With painful grunt Tager levered himself up, rotating his right shoulder to shake out the numbing impact of the blows,. The Waskelnec only sat up. He was bleeding from several facial cuts and his nose. Tager bent and tried to catch his pitiful eyes. “Hey. We go with them for a little more. It’s safer. But these guys… they’re not good. We have to be careful.”

“We gotta’ plan?” asked Jumondo. He scratched his furry head, like one of Silpine Beaches’ genuinely bewildered surfers.

Tager straightened again, looking around the lifeless room. Security cameras lurked in two corners.

“Nuthin’ great.”

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About doctornogrod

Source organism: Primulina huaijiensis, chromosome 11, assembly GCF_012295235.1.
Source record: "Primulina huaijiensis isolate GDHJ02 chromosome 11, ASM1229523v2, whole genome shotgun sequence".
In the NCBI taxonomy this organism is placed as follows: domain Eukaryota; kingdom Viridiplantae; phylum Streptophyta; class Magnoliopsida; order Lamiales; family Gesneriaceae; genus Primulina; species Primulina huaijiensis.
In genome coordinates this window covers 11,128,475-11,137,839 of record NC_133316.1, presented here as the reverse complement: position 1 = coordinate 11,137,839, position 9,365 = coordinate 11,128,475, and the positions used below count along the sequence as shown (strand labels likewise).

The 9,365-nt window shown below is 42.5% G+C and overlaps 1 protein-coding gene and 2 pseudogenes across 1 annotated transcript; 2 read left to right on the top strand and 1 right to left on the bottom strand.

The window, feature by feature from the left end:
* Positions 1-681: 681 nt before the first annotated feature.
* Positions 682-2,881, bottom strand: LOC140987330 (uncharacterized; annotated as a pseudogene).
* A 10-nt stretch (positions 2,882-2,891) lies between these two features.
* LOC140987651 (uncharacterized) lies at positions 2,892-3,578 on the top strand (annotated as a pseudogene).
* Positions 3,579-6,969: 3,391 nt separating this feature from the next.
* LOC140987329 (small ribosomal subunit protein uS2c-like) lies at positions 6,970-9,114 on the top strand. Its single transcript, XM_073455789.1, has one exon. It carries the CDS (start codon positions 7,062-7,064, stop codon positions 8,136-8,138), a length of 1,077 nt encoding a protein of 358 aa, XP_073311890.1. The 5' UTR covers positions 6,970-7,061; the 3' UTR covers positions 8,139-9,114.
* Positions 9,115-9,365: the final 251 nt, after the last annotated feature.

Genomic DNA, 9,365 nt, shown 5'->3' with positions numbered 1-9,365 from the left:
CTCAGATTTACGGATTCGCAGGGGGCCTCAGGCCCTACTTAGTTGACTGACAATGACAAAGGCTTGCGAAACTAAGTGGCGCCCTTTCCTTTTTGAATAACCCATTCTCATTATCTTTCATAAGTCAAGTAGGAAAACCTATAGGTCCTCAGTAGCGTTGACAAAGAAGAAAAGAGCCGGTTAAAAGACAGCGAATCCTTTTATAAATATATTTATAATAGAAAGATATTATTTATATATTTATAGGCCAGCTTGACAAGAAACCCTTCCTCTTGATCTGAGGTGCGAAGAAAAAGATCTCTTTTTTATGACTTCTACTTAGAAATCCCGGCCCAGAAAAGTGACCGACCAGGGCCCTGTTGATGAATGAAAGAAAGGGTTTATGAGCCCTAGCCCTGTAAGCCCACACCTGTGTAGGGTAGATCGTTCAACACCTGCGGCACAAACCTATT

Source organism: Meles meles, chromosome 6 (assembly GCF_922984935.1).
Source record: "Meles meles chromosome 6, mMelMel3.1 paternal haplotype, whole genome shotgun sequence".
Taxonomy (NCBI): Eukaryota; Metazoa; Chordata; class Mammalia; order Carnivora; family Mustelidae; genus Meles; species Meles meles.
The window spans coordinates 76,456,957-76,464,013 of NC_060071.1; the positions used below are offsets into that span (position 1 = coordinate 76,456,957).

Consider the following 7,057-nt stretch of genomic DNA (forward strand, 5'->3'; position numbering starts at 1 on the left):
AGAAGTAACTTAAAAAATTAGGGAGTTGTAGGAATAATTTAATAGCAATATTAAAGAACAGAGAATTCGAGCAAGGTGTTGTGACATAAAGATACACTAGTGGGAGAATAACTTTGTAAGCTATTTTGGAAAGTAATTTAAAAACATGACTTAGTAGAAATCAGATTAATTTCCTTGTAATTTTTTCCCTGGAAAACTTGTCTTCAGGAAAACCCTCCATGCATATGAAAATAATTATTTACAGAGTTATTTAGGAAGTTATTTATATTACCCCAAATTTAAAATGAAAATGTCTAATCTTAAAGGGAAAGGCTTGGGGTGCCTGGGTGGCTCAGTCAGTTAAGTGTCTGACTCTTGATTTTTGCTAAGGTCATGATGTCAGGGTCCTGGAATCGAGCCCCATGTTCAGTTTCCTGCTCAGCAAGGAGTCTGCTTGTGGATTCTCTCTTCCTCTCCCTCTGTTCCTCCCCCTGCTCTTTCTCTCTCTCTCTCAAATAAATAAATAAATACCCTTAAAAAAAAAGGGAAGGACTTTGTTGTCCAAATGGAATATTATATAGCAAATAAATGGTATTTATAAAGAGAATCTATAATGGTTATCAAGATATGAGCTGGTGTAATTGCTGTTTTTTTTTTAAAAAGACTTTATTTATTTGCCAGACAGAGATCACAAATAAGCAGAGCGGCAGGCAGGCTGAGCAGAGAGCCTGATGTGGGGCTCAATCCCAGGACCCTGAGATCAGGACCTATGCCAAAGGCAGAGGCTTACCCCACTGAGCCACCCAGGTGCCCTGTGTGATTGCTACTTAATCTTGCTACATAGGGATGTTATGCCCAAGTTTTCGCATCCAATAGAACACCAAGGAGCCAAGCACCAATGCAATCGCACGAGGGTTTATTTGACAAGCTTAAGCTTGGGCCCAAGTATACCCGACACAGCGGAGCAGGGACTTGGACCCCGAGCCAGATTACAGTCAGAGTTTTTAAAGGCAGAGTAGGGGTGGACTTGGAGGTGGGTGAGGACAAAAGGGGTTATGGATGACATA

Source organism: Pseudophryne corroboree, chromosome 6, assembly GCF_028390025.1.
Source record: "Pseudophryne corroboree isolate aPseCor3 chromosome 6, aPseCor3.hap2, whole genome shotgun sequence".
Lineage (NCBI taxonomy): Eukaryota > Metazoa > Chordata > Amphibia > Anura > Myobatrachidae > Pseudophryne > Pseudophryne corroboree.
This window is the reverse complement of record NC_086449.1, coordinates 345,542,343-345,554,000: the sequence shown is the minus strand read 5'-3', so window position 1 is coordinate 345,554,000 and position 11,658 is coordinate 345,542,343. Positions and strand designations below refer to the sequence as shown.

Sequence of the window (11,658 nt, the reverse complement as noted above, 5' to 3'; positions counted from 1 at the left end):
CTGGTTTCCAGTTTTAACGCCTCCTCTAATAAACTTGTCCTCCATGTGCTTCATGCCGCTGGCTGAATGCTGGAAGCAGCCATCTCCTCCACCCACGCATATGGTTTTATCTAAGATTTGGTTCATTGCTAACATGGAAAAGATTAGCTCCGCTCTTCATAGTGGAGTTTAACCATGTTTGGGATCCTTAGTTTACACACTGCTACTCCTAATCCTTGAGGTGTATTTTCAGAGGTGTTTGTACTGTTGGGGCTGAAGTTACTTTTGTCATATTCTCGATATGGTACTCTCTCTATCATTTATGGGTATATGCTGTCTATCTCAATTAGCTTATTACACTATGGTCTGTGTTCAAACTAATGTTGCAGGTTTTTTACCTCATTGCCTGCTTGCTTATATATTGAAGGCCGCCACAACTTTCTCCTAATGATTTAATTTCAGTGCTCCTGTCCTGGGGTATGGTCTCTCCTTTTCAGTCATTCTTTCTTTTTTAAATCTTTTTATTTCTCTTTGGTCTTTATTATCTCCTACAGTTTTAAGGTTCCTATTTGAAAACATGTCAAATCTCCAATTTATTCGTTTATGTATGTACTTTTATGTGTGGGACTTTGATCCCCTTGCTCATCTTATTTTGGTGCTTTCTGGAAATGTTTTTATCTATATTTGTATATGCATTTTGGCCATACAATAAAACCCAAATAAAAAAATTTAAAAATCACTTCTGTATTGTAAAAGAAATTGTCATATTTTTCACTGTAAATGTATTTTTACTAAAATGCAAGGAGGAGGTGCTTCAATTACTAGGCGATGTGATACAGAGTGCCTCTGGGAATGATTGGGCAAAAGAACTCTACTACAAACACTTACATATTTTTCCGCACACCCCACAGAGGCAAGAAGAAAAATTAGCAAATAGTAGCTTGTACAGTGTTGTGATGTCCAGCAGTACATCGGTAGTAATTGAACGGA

Daniel Cossette is a writer, actor, dancer, and mime originally from CT, USA. He's been writing, producing, and acting in scripts since jr. high. At Mimeistry International, Pasadena, CA he double-majored in Mime and Theology. Afterwards he founded Ambassador Arts and produced the shows Say It Louder! and Christmivest, including all original stories; he danced with Ad Deum Dance Company, Houston, TX, and eventually moved to England where works with Springs Dance Company, and directs Infusion Physical Theatre. He is married to a long time friend from the mime school, and currently resides in Cambridge, England.